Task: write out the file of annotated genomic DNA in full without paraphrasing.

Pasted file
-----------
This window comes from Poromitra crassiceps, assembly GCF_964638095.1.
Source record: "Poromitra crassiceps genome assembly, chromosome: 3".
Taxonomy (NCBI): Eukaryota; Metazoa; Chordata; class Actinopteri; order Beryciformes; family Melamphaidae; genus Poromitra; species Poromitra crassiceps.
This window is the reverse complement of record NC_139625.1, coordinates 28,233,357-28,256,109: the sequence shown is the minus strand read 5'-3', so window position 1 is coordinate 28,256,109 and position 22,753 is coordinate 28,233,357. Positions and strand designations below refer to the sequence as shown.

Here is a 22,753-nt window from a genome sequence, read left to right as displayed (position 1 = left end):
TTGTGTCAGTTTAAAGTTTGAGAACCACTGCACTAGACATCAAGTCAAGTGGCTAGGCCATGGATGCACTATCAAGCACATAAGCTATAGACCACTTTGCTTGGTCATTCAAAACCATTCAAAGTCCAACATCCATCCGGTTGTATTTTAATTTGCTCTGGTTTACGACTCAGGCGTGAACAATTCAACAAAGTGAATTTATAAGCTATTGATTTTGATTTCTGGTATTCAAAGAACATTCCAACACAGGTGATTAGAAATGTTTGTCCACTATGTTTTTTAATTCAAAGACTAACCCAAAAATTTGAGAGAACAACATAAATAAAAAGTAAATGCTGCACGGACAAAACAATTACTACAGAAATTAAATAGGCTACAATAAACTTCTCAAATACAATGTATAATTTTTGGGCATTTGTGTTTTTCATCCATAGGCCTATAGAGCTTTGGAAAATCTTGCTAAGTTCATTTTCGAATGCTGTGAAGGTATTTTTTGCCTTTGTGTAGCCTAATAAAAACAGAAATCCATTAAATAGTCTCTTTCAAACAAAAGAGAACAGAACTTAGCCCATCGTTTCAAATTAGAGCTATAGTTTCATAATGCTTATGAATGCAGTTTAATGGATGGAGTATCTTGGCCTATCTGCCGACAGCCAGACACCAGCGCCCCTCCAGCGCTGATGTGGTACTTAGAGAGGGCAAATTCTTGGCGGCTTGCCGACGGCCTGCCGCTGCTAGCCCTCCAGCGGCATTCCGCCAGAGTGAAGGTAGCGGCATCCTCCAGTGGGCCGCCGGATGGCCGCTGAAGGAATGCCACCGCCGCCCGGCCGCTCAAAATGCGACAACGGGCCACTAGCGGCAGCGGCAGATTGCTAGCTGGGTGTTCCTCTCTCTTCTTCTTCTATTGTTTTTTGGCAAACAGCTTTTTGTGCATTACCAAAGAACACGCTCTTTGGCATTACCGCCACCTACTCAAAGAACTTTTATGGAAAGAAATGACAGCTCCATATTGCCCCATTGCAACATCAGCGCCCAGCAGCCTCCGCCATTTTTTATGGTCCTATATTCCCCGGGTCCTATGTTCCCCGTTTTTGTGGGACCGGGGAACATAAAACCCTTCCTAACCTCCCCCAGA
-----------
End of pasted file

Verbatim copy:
This window comes from Poromitra crassiceps, assembly GCF_964638095.1.
Source record: "Poromitra crassiceps genome assembly, chromosome: 3".
Taxonomy (NCBI): Eukaryota; Metazoa; Chordata; class Actinopteri; order Beryciformes; family Melamphaidae; genus Poromitra; species Poromitra crassiceps.
This window is the reverse complement of record NC_139625.1, coordinates 28,233,357-28,256,109: the sequence shown is the minus strand read 5'-3', so window position 1 is coordinate 28,256,109 and position 22,753 is coordinate 28,233,357. Positions and strand designations below refer to the sequence as shown.

Here is a 22,753-nt window from a genome sequence, read left to right as displayed (position 1 = left end):
TTGTGTCAGTTTAAAGTTTGAGAACCACTGCACTAGACATCAAGTCAAGTGGCTAGGCCATGGATGCACTATCAAGCACATAAGCTATAGACCACTTTGCTTGGTCATTCAAAACCATTCAAAGTCCAACATCCATCCGGTTGTATTTTAATTTGCTCTGGTTTACGACTCAGGCGTGAACAATTCAACAAAGTGAATTTATAAGCTATTGATTTTGATTTCTGGTATTCAAAGAACATTCCAACACAGGTGATTAGAAATGTTTGTCCACTATGTTTTTTAATTCAAAGACTAACCCAAAAATTTGAGAGAACAACATAAATAAAAAGTAAATGCTGCACGGACAAAACAATTACTACAGAAATTAAATAGGCTACAATAAACTTCTCAAATACAATGTATAATTTTTGGGCATTTGTGTTTTTCATCCATAGGCCTATAGAGCTTTGGAAAATCTTGCTAAGTTCATTTTCGAATGCTGTGAAGGTATTTTTTGCCTTTGTGTAGCCTAATAAAAACAGAAATCCATTAAATAGTCTCTTTCAAACAAAAGAGAACAGAACTTAGCCCATCGTTTCAAATTAGAGCTATAGTTTCATAATGCTTATGAATGCAGTTTAATGGATGGAGTATCTTGGCCTATCTGCCGACAGCCAGACACCAGCGCCCCTCCAGCGCTGATGTGGTACTTAGAGAGGGCAAATTCTTGGCGGCTTGCCGACGGCCTGCCGCTGCTAGCCCTCCAGCGGCATTCCGCCAGAGTGAAGGTAGCGGCATCCTCCAGTGGGCCGCCGGATGGCCGCTGAAGGAATGCCACCGCCGCCCGGCCGCTCAAAATGCGACAACGGGCCACTAGCGGCAGCGGCAGATTGCTAGCTGGGTGTTCCTCTCTCTTCTTCTTCTATTGTTTTTTGGCAAACAGCTTTTTGTGCATTACCAAAGAACACGCTCTTTGGCATTACCGCCACCTACTCAAAGAACTTTTATGGAAAGAAATGACAGCTCCATATTGCCCCATTGCAACATCAGCGCCCAGCAGCCTCCGCCATTTTTTATGGTCCTATATTCCCCGGGTCCTATGTTCCCCGTTTTTGTGGGACCGGGGAACATAAAACCCTTCCTAACCTCCCCCAGA